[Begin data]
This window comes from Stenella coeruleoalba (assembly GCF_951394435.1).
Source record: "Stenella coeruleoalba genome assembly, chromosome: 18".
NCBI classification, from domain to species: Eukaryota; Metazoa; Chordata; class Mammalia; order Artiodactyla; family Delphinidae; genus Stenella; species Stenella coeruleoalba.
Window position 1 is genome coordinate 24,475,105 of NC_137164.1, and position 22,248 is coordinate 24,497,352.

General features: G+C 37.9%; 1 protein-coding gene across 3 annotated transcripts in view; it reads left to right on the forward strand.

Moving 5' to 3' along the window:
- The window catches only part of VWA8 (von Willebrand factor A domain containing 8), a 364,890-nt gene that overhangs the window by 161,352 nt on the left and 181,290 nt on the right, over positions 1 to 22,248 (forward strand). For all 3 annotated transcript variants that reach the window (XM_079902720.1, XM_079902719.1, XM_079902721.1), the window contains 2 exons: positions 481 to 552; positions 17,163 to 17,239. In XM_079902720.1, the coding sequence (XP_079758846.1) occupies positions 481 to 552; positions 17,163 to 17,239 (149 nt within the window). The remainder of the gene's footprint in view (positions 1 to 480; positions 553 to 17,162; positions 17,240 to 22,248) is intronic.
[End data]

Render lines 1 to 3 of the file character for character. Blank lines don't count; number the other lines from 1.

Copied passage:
This window comes from Stenella coeruleoalba (assembly GCF_951394435.1).
Source record: "Stenella coeruleoalba genome assembly, chromosome: 18".
NCBI classification, from domain to species: Eukaryota; Metazoa; Chordata; class Mammalia; order Artiodactyla; family Delphinidae; genus Stenella; species Stenella coeruleoalba.